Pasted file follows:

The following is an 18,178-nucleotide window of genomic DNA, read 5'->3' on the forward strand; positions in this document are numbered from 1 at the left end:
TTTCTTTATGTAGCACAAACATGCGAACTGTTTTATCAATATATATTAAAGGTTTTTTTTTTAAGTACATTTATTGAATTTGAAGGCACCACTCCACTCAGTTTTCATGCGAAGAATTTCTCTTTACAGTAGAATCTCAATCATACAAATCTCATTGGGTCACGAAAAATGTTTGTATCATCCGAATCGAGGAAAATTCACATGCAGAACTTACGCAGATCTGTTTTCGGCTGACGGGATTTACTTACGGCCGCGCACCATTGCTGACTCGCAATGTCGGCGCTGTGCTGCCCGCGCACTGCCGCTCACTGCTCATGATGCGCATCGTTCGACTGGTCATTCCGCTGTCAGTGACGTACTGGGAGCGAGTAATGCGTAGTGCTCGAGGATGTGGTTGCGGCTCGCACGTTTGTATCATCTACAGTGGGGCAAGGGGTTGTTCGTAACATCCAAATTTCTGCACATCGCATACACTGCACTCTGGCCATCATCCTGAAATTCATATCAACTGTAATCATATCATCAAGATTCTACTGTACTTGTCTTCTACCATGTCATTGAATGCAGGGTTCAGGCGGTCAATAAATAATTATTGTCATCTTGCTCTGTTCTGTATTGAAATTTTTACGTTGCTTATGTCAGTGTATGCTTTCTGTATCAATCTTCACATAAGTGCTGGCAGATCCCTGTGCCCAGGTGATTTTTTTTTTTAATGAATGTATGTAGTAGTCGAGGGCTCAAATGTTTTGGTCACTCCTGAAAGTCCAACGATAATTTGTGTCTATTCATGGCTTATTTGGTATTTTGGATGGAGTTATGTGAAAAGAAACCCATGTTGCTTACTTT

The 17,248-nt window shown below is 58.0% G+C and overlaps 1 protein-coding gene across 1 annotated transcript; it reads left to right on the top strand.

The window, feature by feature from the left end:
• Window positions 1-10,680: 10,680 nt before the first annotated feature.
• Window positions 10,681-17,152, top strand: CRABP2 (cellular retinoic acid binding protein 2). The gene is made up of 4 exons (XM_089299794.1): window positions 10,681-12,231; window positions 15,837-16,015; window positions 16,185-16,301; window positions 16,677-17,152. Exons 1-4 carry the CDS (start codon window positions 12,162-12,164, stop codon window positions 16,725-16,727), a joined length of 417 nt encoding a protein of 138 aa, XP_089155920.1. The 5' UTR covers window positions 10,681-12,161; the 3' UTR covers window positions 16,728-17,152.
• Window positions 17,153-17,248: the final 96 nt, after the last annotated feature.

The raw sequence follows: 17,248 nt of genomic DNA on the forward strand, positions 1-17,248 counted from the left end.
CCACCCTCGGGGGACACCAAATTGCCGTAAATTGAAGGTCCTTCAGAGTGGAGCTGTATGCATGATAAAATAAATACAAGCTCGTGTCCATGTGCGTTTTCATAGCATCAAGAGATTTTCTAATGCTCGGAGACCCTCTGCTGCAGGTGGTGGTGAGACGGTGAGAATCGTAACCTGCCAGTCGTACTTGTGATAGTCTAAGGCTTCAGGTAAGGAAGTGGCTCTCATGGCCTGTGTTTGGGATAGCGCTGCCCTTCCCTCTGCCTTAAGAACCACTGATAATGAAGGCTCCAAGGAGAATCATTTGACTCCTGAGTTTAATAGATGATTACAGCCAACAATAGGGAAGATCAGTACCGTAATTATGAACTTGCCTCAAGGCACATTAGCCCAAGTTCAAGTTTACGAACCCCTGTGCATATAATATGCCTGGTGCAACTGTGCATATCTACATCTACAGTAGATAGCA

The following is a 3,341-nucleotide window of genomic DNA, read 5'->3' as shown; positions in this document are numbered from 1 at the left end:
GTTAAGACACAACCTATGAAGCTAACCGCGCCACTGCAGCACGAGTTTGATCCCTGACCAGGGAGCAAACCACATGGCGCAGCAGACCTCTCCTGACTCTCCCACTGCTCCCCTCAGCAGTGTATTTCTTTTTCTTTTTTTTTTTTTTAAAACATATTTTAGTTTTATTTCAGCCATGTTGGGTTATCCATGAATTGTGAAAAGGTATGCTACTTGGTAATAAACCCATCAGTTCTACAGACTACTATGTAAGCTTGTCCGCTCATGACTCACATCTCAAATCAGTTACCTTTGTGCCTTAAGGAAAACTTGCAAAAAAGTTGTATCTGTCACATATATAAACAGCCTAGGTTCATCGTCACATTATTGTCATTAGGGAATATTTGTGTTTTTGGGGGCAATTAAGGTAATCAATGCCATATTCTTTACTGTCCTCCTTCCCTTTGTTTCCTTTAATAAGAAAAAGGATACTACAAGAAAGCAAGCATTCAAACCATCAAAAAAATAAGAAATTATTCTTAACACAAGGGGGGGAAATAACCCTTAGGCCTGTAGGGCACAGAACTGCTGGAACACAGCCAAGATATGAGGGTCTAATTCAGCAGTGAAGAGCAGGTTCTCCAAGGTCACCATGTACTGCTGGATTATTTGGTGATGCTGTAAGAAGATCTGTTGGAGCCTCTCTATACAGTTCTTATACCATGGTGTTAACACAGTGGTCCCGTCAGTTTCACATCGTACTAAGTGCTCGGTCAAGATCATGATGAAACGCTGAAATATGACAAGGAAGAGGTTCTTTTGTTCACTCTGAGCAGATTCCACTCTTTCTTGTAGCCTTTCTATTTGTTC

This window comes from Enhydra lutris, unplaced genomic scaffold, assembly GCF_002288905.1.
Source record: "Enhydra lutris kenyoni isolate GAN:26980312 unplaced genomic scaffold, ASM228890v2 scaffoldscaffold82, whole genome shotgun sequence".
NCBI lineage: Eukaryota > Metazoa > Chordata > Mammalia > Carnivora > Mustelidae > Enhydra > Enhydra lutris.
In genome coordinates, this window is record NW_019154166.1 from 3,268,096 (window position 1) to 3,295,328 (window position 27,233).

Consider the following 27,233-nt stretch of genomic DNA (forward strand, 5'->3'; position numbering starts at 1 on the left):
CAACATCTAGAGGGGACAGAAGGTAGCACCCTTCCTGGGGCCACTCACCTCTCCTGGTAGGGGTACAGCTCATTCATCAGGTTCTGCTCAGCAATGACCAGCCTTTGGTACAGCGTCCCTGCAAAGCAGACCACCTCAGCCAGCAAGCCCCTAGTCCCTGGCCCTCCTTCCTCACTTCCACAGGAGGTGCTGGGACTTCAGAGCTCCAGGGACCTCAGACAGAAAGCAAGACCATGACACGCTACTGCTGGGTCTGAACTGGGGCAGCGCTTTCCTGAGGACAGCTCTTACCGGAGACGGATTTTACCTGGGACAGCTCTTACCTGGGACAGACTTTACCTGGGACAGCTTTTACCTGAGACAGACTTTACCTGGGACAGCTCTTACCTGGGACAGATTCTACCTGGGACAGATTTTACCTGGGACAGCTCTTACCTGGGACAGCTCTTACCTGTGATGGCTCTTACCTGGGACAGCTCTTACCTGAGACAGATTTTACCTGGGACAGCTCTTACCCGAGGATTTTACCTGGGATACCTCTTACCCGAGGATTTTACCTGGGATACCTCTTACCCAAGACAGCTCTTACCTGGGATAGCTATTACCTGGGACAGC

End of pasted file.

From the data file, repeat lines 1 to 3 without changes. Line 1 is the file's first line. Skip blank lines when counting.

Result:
The following is an 18,178-nucleotide window of genomic DNA, read 5'->3' on the forward strand; positions in this document are numbered from 1 at the left end:
TTTCTTTATGTAGCACAAACATGCGAACTGTTTTATCAATATATATTAAAGGTTTTTTTTTTAAGTACATTTATTGAATTTGAAGGCACCACTCCACTCAGTTTTCATGCGAAGAATTTCTCTTTACAGTAGAATCTCAATCATACAAATCTCATTGGGTCACGAAAAATGTTTGTATCATCCGAATCGAGGAAAATTCACATGCAGAACTTACGCAGATCTGTTTTCGGCTGACGGGATTTACTTACGGCCGCGCACCATTGCTGACTCGCAATGTCGGCGCTGTGCTGCCCGCGCACTGCCGCTCACTGCTCATGATGCGCATCGTTCGACTGGTCATTCCGCTGTCAGTGACGTACTGGGAGCGAGTAATGCGTAGTGCTCGAGGATGTGGTTGCGGCTCGCACGTTTGTATCATCTACAGTGGGGCAAGGGGTTGTTCGTAACATCCAAATTTCTGCACATCGCATACACTGCACTCTGGCCATCATCCTGAAATTCATATCAACTGTAATCATATCATCAAGATTCTACTGTACTTGTCTTCTACCATGTCATTGAATGCAGGGTTCAGGCGGTCAATAAATAATTATTGTCATCTTGCTCTGTTCTGTATTGAAATTTTTACGTTGCTTATGTCAGTGTATGCTTTCTGTATCAATCTTCACATAAGTGCTGGCAGATCCCTGTGCCCAGGTGATTTTTTTTTTTAATGAATGTATGTAGTAGTCGAGGGCTCAAATGTTTTGGTCACTCCTGAAAGTCCAACGATAATTTGTGTCTATTCATGGCTTATTTGGTATTTTGGATGGAGTTATGTGAAAAGAAACCCATGTTGCTTACTTT

The 17,248-nt window shown below is 58.0% G+C and overlaps 1 protein-coding gene across 1 annotated transcript; it reads left to right on the top strand.